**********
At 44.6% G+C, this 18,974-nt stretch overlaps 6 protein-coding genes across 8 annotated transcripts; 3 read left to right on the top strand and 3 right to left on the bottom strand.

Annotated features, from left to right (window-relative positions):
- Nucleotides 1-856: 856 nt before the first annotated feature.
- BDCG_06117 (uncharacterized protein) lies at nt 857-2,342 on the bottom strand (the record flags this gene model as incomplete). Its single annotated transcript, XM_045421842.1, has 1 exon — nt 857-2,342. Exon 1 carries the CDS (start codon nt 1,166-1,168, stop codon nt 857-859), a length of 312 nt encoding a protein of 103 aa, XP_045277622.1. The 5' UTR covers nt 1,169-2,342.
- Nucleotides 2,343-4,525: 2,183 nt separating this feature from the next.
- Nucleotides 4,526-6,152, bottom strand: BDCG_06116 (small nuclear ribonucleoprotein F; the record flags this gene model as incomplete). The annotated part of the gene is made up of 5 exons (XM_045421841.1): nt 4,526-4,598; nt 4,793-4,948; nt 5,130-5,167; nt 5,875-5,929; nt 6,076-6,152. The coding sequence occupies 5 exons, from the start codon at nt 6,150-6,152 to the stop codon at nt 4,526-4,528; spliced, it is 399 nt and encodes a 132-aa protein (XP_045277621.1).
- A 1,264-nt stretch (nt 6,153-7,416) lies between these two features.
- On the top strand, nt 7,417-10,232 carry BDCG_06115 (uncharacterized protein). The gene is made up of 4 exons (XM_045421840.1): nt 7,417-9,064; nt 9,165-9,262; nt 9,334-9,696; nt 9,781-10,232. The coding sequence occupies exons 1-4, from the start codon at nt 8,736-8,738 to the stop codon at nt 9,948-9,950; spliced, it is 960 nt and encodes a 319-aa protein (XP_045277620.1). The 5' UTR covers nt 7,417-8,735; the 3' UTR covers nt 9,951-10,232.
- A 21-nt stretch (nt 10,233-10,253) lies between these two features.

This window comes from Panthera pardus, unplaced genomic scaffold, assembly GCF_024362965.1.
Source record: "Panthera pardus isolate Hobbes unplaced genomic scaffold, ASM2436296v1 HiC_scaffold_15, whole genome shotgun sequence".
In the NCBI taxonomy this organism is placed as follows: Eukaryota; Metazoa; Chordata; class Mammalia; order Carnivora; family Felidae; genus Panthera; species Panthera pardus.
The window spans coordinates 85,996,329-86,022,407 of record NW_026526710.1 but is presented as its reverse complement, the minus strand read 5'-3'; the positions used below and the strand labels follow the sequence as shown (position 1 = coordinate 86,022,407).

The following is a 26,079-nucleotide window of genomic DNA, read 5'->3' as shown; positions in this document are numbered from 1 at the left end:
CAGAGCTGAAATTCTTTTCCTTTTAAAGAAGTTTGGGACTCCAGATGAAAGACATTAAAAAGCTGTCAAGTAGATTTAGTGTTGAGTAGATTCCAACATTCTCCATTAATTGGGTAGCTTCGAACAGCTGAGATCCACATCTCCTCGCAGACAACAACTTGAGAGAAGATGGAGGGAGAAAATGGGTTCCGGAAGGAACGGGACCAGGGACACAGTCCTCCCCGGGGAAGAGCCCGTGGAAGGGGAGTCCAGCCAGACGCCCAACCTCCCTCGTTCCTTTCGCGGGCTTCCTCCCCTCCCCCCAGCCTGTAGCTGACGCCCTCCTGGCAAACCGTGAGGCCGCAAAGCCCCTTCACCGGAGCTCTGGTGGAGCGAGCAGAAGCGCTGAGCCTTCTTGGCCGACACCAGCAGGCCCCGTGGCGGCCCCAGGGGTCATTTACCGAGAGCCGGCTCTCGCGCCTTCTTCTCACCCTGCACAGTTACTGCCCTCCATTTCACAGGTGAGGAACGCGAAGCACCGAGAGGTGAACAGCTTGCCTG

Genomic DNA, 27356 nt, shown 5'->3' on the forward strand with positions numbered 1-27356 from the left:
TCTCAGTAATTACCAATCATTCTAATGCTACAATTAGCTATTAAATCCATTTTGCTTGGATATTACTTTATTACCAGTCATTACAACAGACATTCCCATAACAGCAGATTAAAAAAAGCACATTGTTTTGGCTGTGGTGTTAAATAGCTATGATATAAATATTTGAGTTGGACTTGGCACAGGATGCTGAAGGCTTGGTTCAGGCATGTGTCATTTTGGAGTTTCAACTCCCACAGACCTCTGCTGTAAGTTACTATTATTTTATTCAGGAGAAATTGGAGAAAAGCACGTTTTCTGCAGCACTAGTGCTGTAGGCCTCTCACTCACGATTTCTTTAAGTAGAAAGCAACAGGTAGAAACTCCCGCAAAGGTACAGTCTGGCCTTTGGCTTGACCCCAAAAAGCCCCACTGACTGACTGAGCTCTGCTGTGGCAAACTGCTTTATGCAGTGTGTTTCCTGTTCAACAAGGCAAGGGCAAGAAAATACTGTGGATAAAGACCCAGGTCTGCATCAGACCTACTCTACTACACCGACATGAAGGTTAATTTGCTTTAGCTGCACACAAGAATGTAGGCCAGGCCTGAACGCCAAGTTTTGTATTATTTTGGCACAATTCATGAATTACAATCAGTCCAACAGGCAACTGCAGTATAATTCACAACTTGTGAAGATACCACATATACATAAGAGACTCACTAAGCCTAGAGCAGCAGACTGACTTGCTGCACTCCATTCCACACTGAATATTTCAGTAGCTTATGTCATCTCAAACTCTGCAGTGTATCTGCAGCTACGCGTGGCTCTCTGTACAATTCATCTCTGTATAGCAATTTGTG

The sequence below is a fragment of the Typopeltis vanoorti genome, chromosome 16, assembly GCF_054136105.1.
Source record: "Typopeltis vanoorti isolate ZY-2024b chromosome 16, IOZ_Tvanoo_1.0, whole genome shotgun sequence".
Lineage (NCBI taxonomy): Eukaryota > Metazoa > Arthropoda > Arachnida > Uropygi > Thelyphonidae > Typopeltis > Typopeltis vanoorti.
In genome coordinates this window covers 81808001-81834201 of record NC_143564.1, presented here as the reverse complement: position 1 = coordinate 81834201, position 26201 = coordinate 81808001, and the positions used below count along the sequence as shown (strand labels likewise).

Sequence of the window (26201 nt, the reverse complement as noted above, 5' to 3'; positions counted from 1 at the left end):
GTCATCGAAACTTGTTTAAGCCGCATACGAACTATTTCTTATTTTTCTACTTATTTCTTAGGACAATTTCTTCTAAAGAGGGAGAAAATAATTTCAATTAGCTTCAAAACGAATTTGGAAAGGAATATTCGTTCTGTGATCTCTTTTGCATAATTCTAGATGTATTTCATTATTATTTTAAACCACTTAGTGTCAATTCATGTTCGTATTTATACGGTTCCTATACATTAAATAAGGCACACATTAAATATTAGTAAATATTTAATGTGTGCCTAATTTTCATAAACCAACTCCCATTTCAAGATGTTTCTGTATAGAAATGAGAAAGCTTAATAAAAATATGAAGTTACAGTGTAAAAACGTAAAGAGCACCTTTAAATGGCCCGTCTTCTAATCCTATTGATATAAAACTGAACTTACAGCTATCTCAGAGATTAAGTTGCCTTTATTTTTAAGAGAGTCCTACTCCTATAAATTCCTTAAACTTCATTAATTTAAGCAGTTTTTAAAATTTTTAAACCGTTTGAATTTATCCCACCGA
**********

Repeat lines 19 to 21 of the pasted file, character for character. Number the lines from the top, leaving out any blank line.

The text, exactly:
Source record: "Typopeltis vanoorti isolate ZY-2024b chromosome 16, IOZ_Tvanoo_1.0, whole genome shotgun sequence".
Lineage (NCBI taxonomy): Eukaryota > Metazoa > Arthropoda > Arachnida > Uropygi > Thelyphonidae > Typopeltis > Typopeltis vanoorti.
In genome coordinates this window covers 81808001-81834201 of record NC_143564.1, presented here as the reverse complement: position 1 = coordinate 81834201, position 26201 = coordinate 81808001, and the positions used below count along the sequence as shown (strand labels likewise).